Rx for Canada: Aboriginal Education in Canadafor Non-Aboriginals Honourable Carolyn Bennett, M.D., M.P. Iqaluit Rotary Club June 27, 2012
“Canadians have been denied a full and proper education as to the nature of Aboriginal societies, and the history of the relationship between Aboriginal and non-Aborginal people” • Interim Report Truth and Reconciliation Commission February 2012
IDLE NO MORE http://idlenomore1.blogspot.ca/
“Paternalism has been a total failure”Nellie Cournoyea, ‘Speaking Together’ 1975 First Woman Premier, NWT
1996 • 1.7.1 • The Government of Canada • (a) commit to publication of a general history of Aboriginal peoples of Canada in a series of volumes reflecting the diversity of nations, to be completed within 20 years; • (b) allocate funding to the Social Sciences and Humanities Research Council to convene a board, with a majority of Aboriginal people, interests and expertise, to plan and guide the Aboriginal History Project; and • (c) pursue partnerships with provincial and territorial governments, educational authorities, Aboriginal nations and communities, oral historians and elders, Aboriginal and non-Aboriginal scholars and educational and research institutions, private donors and publishers to ensure broad support for and wide dissemination of the series.
First the Facts Library of Parliament Primer on Aboriginal Issues http://carolynbennett.liberal.ca/blog/primer-on-aboriginal-issues/
First Nations, Inuit and Métis make up 3.8% of Canada’s total population (1,172,790 people).
First Nation people (both status &non-status Indians) account for close to 60% of Canada’s Aboriginal people.
There are approximately 630 First Nation communities in Canada.
The Métis share of the Aboriginal population is approximately 30%. The Inuit make up 4% of the total Aboriginal population.
The Aboriginal population in Canada grew 45% between 1996 and 2006 – six times faster than the non-Aboriginal population.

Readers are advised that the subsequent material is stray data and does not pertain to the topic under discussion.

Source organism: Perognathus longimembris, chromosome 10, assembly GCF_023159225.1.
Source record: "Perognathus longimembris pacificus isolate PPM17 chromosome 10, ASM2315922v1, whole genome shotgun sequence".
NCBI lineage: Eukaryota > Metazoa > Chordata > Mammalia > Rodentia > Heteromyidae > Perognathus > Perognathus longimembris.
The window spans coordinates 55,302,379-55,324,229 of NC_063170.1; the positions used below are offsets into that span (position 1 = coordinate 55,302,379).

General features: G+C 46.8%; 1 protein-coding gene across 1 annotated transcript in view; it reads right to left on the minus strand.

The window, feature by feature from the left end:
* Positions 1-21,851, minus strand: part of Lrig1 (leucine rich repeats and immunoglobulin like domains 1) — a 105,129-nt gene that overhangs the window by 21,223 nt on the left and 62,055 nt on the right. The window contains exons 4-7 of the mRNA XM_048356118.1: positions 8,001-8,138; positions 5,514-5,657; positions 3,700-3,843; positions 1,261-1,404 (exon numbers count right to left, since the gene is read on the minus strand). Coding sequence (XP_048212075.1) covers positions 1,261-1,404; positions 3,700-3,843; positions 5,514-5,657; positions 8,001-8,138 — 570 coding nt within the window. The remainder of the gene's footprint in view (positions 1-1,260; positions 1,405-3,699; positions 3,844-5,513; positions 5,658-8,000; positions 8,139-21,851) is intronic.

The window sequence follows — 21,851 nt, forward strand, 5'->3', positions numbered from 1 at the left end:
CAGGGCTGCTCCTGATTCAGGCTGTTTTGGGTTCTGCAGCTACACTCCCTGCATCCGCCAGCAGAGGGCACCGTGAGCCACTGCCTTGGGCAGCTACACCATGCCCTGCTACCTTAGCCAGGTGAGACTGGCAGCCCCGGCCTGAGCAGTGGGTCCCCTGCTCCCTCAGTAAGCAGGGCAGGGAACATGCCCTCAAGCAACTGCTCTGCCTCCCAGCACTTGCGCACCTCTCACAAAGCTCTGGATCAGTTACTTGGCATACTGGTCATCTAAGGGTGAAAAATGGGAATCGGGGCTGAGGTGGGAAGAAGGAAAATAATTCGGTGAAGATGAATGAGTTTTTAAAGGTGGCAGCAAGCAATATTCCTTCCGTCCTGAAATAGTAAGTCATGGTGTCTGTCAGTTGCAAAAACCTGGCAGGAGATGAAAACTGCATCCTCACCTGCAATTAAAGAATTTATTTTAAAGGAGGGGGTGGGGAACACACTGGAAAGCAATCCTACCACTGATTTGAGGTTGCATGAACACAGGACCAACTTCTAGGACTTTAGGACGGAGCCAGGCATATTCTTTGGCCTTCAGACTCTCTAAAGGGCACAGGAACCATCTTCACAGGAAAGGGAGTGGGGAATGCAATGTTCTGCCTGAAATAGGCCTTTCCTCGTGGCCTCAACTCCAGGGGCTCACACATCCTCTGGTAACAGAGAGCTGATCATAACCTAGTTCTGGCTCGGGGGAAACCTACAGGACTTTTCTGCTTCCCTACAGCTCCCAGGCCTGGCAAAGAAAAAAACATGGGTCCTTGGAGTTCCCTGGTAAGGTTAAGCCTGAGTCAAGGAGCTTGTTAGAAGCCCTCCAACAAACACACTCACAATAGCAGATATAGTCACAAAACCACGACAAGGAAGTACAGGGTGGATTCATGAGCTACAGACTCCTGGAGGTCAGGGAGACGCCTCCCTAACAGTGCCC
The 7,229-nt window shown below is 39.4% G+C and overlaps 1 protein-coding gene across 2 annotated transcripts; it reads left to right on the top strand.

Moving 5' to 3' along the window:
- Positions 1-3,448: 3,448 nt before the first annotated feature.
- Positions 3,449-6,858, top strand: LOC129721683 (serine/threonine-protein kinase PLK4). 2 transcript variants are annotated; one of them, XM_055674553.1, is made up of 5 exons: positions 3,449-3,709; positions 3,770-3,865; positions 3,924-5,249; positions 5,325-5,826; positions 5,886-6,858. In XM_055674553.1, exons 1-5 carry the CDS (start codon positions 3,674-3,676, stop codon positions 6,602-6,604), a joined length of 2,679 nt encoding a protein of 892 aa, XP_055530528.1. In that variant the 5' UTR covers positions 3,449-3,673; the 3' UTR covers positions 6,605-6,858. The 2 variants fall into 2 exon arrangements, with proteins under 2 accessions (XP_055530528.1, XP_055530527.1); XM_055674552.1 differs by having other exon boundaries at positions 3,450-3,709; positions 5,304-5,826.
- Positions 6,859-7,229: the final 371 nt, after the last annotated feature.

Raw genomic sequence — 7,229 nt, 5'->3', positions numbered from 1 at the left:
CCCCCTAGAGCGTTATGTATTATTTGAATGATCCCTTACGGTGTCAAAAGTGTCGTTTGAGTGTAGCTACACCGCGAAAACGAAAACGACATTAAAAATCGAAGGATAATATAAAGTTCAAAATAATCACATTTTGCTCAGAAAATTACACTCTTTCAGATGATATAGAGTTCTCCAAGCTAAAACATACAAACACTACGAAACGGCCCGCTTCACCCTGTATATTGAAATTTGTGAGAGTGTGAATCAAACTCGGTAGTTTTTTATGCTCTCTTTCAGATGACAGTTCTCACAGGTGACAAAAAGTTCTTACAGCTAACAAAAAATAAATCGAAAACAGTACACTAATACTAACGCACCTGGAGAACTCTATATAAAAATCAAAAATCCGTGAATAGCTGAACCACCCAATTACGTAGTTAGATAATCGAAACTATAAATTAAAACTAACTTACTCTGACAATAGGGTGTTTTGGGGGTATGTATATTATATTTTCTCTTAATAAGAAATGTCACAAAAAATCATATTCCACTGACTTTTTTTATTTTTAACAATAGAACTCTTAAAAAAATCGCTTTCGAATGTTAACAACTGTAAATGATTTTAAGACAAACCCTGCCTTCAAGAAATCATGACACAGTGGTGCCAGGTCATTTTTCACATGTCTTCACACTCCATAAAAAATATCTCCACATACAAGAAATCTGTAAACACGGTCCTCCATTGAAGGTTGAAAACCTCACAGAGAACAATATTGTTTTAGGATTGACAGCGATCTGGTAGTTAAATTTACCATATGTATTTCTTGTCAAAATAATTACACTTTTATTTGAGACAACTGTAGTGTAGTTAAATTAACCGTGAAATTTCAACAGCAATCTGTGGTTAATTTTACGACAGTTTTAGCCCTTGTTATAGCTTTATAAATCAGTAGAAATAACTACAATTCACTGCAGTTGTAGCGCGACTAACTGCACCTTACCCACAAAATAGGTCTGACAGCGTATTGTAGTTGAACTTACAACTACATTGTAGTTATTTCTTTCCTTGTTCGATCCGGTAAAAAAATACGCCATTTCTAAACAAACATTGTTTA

Almost half (48%)of the Aboriginal population is age 24 and under, compared with 31% of the non-Aboriginal population.
In 2006, 50% of the on-reserve First Nations population aged 25 to 64 did not complete high school, compared with 15% for other Canadians.
Overall, 34% of the Aboriginal population, aged 25-64 years, did not have a high school leaving certificate.
8% of Aboriginal people have a Bachelor Degree or higher, compared to 22% of non-Aboriginal Canadians.
In 2004, the Auditor General found that, at current rates of progress, it would take 28 years for First Nations on reserves to reach educational parity with non-Aboriginal Canadians.
The high school graduation rate for students on reserve actually decreased from 35.6 percent in 2008-2009 to 33.3 percent in 2009-2010.
By 2026, 36% of the population 15-29 years old in Saskatchewan is expected to be Aboriginal. In Manitoba, this proportion is projected to be 28%.
In 2006, the median income for Aboriginal peoples was $18,962 – 30% lower than the $27,097 median income for the rest of Canadians.
Non-Aboriginal people working on urban reserves earn 34% more than First Nation workers. On rural reserves, non-Aboriginals earn 88% more.
23% of Inuit households in Nunavut experience overcrowding, compared to 1.4% of non-Aboriginal households.
First Nations peoples are 5 times more likely than non-Aboriginals to live in overcrowded homes, and 4 times more likely to live in dwellings requiring major repairs.